SODIS Method Makes Safe Drinking Water in Six Hours

Sign up for daily news updates from CleanTechnica on email. Or follow us on Google News!

Access to clean drinking water is a luxury that exists for few in the majority of developing countries. That is, unless the SODIS method is practiced – an inexpensive, practical practice of water disinfection that is gaining momentum worldwide and saving lives as a consequence.

The SODIS website provides a succinct explanation of its methodology that is open to all:

“Solar water disinfection – the SODIS method – is a simple procedure to disinfect drinking water. Contaminated water is filled in a transparent PET-bottle or glass bottle and exposed to the sun for 6 hours. During this time, the UV-radiation of the sun kills diarrhoea (diarrhea) generating pathogens. The SODIS-method helps to prevent diarrhoea and thereby is saving lives of people. This is urgently necessary as still more than 4000 children die every day from the consequences of diarrhoea.”

The acronym “SODIS” stands for Solar Water Disinfection, an initiative of Eawag, the Swiss Federal Institute of Aquatic Sciences and Technology, whose  mission is to provide people in developing countries with access to clean drinking water and reduce infant mortality. The UN estimates that 4,000 children in the world die each day.

Eawag reports that more than 5 million people now clean their drinking water with the SODIS method, but adds there are still almost 1 billion people still do not have access to safe drinking water.

The organization’s educational activities are targeted in Africa we increased the number of projects considerably. Presently we conduct SODIS projects in 24 countries in AfricaAsia and Latin America.

“One of the most important criteria for the selection of the countries in which we work is the number of people lacking safe drinking water,” writes the SODIS team. “Equally important is that we collaborate with an experienced and reliable partner organisation. This is crucial for the success of a project as the partner organisation is responsible for the implementation in the field.”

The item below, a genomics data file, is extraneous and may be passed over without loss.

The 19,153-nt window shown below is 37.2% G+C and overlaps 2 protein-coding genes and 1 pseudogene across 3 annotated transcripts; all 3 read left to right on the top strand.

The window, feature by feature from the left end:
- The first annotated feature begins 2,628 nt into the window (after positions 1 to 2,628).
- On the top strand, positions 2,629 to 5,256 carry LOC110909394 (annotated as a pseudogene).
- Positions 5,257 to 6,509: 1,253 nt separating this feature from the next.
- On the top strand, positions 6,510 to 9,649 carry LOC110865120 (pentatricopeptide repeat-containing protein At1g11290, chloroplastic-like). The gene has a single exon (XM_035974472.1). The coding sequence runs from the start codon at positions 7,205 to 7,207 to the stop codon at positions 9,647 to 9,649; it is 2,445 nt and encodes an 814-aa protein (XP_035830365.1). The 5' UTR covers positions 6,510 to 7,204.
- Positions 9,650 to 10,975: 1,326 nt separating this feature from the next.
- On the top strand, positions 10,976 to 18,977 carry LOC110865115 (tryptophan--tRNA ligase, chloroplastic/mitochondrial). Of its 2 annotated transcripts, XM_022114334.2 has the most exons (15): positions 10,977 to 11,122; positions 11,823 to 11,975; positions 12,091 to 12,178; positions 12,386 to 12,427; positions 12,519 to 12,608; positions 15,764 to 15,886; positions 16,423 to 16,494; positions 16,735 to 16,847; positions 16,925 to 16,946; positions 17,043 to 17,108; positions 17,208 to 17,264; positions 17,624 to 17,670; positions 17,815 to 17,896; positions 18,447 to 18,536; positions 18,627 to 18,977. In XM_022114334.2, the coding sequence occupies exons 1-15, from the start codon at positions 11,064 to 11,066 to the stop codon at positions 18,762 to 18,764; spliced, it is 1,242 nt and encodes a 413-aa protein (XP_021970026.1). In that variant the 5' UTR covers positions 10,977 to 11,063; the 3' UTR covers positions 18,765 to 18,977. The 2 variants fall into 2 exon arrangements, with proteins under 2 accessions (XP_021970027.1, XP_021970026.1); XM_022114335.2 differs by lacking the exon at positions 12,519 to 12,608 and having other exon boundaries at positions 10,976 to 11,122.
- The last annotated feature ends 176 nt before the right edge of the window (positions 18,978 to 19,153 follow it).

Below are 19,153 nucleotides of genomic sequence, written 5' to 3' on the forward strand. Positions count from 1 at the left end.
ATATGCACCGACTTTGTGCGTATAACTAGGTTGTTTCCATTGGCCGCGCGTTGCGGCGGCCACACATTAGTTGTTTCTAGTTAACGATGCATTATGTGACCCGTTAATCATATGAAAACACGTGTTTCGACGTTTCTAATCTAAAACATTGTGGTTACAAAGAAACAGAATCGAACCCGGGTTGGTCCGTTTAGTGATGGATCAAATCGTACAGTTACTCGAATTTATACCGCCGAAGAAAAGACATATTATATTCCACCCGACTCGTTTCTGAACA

The SODIS newsletter reports the drinking water situation is improving in Pakistan – an endeavor that has continued since 2002. “The statistics of the Ministry of Health reveal a major decrease in diarrhoeal diseases in the project areas.”

This success is good news, especially considering that 80 percent of Pakistan’s drinking water is still microbiologically contaminated according to a government study. And this is only one location where the SODIS method is making a measurable difference.

PHOTOS: SODIS madeleien_djike

Have a tip for CleanTechnica? Want to advertise? Want to suggest a guest for our CleanTech Talk podcast? Contact us here.

Our Latest EVObsession Video

I don't like paywalls. You don't like paywalls. Who likes paywalls? Here at CleanTechnica, we implemented a limited paywall for a while, but it always felt wrong — and it was always tough to decide what we should put behind there. In theory, your most exclusive and best content goes behind a paywall. But then fewer people read it!! So, we've decided to completely nix paywalls here at CleanTechnica. But...
Like other media companies, we need reader support! If you support us, please chip in a bit monthly to help our team write, edit, and publish 15 cleantech stories a day!
Thank you!

CleanTechnica uses affiliate links. See our policy here.

Glenn Meyers

is a writer, producer, and director. Meyers was editor and site director of Green Building Elements, a contributing writer for CleanTechnica, and is founder of Green Streets MediaTrain, a communications connection and eLearning hub. As an independent producer, he's been involved in the development, production and distribution of television and distance learning programs for both the education industry and corporate sector. He also is an avid gardener and loves sustainable innovation.

Glenn Meyers has 449 posts and counting. See all posts by Glenn Meyers

One thought on “SODIS Method Makes Safe Drinking Water in Six Hours

  • Oh, God! What about all that plastic in the landfills! This is just massive plastic pollution waiting to happen.
    At least when a body dies, it decomposes rather quickly. And provides food and resources for local wild life. It’s a win-win situation!

Comments are closed.